However, it is not uncommon for a debtor to terminate an employee that is subject to an employment agreement. In that circumstance, the debtor will seek to reject the employment agreement, which ordinarily will give rise to claims for breach by the terminated employee. Employment agreements are not the only executory contracts impacting the debtor's employment operation. Contracts for payroll services, outside human resource management and even collective bargaining agreements, are also executory contracts that may be assumed or rejected.
5. Rejection of Collective Bargaining Agreements
Among a debtor's contract rejection powers is the ability to seek to reject collective bargaining agreements, or CBAs. This is a uniquely powerful tool that can allow a debtor to renegotiate and restructure substantial legacy costs.
In order to reject a CBA, Section 1113 of the Bankruptcy Code requires the debtor to present the authorized representative of the bargaining unit with a proposal containing what the debtor believes are the necessary modifications to the CBA to ensure that all affected parties (e.g., debtor, creditors and employees) are treated fairly and equitably.
The debtor must also give the bargaining unit all necessary information to assess the proposed modifications. Then, the debtor and the bargaining unit must engage in good faith negotiations for a reasonable period. If no deal is reached, the court can approve the CBA rejection as long as (1) the debtor has fulfilled the various requirements set forth above; (2) the court determines the bargaining unit has rejected the proposal without good cause; and (3) the balance of the equities favors rejecting the CBA.
Note that even if a CBA is rejected, the debtor is not relieved of its duty to meet and bargain with the union — the union remains the representative of the employees.
6. Worker Adjustment and Retraining Notification Act Notices
The federal Worker Adjustment and Retraining Notification, or WARN, Act requires covered employers to give 60 days' advance written notice of certain plant closings or mass layoffs to affected employees. Covered employers for WARN purposes are those with 100 or more full-time employees. Notice is generally required when 50 or more full-time employees experience an employment loss due to a plant closing or mass layoff. Some states have their own versions of WARN laws as well.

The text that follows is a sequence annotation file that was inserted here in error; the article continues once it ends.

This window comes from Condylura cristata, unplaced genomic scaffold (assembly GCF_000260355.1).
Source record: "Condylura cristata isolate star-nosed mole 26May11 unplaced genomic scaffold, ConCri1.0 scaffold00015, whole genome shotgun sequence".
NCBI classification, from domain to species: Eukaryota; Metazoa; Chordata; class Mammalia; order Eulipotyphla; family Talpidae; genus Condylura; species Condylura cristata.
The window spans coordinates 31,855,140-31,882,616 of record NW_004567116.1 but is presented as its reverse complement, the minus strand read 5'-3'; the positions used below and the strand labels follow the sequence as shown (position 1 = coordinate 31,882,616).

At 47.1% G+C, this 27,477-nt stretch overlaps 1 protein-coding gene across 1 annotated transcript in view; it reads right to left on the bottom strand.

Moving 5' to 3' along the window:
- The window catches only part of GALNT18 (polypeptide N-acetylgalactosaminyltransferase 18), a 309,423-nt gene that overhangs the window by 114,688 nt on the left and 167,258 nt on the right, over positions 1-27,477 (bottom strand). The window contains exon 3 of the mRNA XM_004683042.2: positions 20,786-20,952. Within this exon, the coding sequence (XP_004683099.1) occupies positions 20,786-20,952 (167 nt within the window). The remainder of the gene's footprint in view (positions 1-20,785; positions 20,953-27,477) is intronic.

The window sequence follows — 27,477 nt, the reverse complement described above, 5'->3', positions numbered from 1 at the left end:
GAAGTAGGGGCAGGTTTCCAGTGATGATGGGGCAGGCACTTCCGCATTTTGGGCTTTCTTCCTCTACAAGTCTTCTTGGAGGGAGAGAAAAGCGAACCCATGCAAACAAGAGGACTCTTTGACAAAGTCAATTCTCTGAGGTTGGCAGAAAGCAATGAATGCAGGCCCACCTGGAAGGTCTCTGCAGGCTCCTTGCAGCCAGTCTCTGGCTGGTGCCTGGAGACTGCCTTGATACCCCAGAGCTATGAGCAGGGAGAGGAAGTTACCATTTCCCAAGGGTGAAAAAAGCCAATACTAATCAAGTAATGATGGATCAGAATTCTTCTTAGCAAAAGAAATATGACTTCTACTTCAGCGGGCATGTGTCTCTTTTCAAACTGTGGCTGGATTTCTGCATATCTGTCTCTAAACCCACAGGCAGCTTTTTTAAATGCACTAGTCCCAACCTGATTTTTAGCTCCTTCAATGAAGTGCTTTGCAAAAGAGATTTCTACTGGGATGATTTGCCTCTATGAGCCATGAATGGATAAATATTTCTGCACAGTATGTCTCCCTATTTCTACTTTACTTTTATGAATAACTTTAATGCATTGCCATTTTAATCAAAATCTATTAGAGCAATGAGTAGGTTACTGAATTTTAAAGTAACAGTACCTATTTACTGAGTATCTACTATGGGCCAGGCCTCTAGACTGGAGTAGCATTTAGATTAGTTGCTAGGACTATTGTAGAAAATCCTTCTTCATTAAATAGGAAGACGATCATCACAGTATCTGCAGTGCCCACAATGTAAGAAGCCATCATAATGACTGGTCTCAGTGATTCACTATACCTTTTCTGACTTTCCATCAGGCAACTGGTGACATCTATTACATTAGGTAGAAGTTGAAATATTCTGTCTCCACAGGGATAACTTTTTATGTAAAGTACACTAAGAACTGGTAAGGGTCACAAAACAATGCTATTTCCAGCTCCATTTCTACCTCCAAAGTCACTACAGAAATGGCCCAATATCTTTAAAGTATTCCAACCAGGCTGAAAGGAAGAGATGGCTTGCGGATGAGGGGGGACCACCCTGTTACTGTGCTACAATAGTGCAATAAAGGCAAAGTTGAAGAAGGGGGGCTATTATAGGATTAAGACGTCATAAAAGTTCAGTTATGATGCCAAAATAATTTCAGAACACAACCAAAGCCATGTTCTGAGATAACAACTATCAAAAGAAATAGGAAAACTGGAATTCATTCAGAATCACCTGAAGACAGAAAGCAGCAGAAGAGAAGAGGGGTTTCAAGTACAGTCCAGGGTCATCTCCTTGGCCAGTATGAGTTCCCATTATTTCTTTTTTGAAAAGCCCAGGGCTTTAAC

If WARN compliance is not top of mind for a distressed company as it is managing to a possible bankruptcy filing, it needs to be. It is critical to address these issues, as remedies for failure to provide timely WARN notice includes back pay for the period of the violation plus penalties and attorneys' fees. Post-petition WARN violations are at risk of being treated as administrative claims while prepetition violations have the same priority as other wage claims.
There are provisions in the WARN statute allowing the employer to shorten the 60-day notice requirement but, importantly, not to be excused entirely from providing notice. The faltering company exception applies to a plant closing — but not merely a mass layoff — where, at the time notice would have been required, the employer was actively seeking capital or business, which, if obtained, would have enabled the employer to avoid or postpone the shutdown and the employer reasonably and in good faith believed that giving the required notice would have prevented the employer from obtaining the needed capital or business.
The natural disaster exception applies when employment losses triggering notice are the direct result of natural disasters (e.g., floods, earthquakes, storms, droughts and similar effects of nature).
The unforeseeable business circumstances exception (which is the one that will likely be relied upon the most during the COVID-19 pandemic) applies if the closing or mass layoff is caused by business circumstances that were not reasonably foreseeable as of the time that notice would have been required.